Exhibiting Artist

Bank of old friends

Copper, Bronze, Silver, Cubic Zirconia, Canadian and American Currency

4 x 3.25 x 1 inches

Photography and video by Andrea Jackson

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Among the found objects we examined, as we were brainstorming for this competition, were some old pieces of currency both American and foreign. We each selected an object we found to be imbued with a kind of pride - both pride of design and pride in the ideals exemplified. The U S 1944 Walking Liberty half dollar represented a World War Two determination to prevail over unimaginable horrors and to come out on top. The somewhat later Canadian dollar featured an idealized portrait of Queen Elizabeth II, much as she looked in the post WWII era of prosperity and acknowledgement of the US and UK teamwork that helped win the war. Alas, comes the 21st century and its rethinking global friendship, in favor of an “us first” mentality. As we allowed the objects to “speak” to one another, a story unfolded.

We bank on old friends, but what happens when we cool our friendships and concentrate on doubts and troubles within? We can bank on old friendships, but our piece shows some potential conflict within those enduring bonds. Lady Liberty is picketing that bank with her sign. She moves back and forth on her track making us hesitate to go into the bank. But what greets us when we push her aside and finally breach the lock? At the first tellers desk we spot the queen, complete with jeweled crown, exclaiming, in essence, “we too can play that game!” All she says is “Brexit”!! We get the point.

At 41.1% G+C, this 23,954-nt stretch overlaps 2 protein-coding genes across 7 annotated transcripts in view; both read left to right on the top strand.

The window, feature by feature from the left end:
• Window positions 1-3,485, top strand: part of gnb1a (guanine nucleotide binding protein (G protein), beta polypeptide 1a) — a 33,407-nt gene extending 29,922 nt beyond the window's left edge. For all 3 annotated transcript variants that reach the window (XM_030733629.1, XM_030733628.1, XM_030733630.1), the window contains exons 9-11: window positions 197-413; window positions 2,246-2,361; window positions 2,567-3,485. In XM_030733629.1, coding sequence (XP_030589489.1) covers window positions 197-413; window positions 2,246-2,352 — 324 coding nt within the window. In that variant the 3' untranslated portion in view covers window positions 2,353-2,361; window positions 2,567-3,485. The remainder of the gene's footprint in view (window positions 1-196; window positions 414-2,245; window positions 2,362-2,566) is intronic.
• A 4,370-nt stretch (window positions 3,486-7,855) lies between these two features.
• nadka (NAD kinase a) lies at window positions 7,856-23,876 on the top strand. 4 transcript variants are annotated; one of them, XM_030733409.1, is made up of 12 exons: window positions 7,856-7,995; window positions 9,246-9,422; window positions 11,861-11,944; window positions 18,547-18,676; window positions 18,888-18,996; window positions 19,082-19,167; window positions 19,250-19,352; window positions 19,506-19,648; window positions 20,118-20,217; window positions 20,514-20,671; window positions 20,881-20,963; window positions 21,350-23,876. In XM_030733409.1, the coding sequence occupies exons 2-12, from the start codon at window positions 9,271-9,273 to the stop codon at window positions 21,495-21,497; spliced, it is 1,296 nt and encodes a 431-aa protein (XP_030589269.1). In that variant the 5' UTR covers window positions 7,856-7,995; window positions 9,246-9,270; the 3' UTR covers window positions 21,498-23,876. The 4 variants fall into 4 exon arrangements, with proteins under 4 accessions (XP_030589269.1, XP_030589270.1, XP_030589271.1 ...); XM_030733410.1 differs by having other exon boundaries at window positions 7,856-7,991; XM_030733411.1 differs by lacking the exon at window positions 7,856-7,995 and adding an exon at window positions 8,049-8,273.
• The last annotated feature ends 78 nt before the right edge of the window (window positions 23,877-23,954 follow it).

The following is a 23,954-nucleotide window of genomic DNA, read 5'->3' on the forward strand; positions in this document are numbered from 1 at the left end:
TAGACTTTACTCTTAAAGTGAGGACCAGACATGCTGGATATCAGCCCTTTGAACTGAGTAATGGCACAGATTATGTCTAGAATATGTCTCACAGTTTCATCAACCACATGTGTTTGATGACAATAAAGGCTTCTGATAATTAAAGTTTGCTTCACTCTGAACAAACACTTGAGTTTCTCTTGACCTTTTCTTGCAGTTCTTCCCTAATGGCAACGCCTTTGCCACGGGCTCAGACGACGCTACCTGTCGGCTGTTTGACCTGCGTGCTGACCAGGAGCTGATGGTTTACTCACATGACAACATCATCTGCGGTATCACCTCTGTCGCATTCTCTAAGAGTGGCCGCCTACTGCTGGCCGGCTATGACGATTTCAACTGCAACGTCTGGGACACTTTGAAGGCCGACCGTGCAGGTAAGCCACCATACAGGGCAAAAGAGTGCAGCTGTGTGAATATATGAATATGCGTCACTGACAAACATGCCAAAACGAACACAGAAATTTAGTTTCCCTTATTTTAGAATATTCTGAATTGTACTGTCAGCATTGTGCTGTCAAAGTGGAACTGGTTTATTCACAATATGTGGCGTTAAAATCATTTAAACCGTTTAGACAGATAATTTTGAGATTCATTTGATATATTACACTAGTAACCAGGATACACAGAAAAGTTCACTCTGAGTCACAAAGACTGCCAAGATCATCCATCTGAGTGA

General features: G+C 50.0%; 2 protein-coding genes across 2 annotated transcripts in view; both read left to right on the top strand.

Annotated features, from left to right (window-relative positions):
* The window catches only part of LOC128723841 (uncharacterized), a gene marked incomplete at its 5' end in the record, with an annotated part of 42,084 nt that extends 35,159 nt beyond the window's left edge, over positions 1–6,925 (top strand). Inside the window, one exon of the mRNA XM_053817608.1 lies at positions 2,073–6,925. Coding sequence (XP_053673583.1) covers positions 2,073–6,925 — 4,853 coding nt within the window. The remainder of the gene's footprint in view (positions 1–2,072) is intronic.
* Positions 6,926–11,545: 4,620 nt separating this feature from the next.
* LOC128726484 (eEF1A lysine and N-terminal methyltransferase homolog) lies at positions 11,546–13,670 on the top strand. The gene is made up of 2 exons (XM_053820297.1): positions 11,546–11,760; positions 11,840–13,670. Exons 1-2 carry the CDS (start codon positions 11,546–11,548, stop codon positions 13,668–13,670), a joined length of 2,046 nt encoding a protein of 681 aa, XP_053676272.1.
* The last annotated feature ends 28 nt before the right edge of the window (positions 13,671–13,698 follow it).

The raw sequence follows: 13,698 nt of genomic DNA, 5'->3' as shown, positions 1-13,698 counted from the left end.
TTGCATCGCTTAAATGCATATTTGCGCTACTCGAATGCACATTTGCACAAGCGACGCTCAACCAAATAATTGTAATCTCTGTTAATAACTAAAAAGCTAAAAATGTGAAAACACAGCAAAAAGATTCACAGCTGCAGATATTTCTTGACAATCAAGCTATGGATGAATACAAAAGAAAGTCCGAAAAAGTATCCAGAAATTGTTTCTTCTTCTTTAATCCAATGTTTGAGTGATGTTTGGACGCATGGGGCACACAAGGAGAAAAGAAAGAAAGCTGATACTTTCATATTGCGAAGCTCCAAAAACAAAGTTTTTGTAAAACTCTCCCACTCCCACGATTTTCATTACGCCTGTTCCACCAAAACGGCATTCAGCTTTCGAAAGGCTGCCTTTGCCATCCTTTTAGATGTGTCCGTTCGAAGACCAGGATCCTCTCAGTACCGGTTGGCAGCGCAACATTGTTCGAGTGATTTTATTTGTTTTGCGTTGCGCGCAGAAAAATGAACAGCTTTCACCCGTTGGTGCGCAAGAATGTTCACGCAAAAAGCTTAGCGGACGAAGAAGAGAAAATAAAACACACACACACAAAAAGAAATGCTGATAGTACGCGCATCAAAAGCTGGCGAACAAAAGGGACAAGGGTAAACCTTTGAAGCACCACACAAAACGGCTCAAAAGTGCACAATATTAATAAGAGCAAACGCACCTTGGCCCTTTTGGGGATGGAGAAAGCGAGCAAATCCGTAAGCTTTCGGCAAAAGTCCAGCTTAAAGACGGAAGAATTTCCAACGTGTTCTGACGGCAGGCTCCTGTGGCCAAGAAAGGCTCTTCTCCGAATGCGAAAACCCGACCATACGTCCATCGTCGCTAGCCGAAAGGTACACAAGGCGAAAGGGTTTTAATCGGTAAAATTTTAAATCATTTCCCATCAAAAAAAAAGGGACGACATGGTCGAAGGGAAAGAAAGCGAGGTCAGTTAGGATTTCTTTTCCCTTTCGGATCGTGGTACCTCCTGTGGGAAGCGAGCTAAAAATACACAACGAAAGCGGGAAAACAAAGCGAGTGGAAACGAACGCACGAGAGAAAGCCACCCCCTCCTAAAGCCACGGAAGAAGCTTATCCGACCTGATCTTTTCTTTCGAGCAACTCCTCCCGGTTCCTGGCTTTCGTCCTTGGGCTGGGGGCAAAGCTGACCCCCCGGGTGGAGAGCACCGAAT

Patricia Mork Nelson was born and raised in the Pacific Northwest, in the time of late modernism. Her education in metalsmithing and enameling began in Seattle at the University of Washington and continued at the State University of New York at New Paltz where she received her MFA. She began her teaching career in Muncie Indiana, and throughout the three plus decades that she was at Ball State University, she taught all aspects of metals and foundation design. As an artist and educator, she has been active in SNAG and in the Enamelist Society where she is currently the President. She has been exhibiting metal work and enamel work throughout the US for over three decades as well as presenting lectures and workshops nationwide. Awards and grants have included BSU Outstanding Creative Endeavor and Outstanding Professor Awards, College of Fine Arts Distinguished Teaching and Distinguished Creative Endeavor Awards and numerous university and Indiana Arts Commission grants. In 2014 she was named as the first George and Frances Ball Distinguished Professor of Art.

Andrea has been teaching metalsmithing at Herron School of Art and Design in Indianapolis for 15 years. She has held a studio practice at the historic Stutz Arts building for 16 years where she makes jewelry for art fairs and galleries. A love of teaching has led to teaching classes at her studio, the Indianapolis Art Center and Ball State University. It was a pleasure to work with my undergraduate metals professor on this project. Patrica Nelson and I have a great method of working together. We have already discussed what we will work on next. A great experience.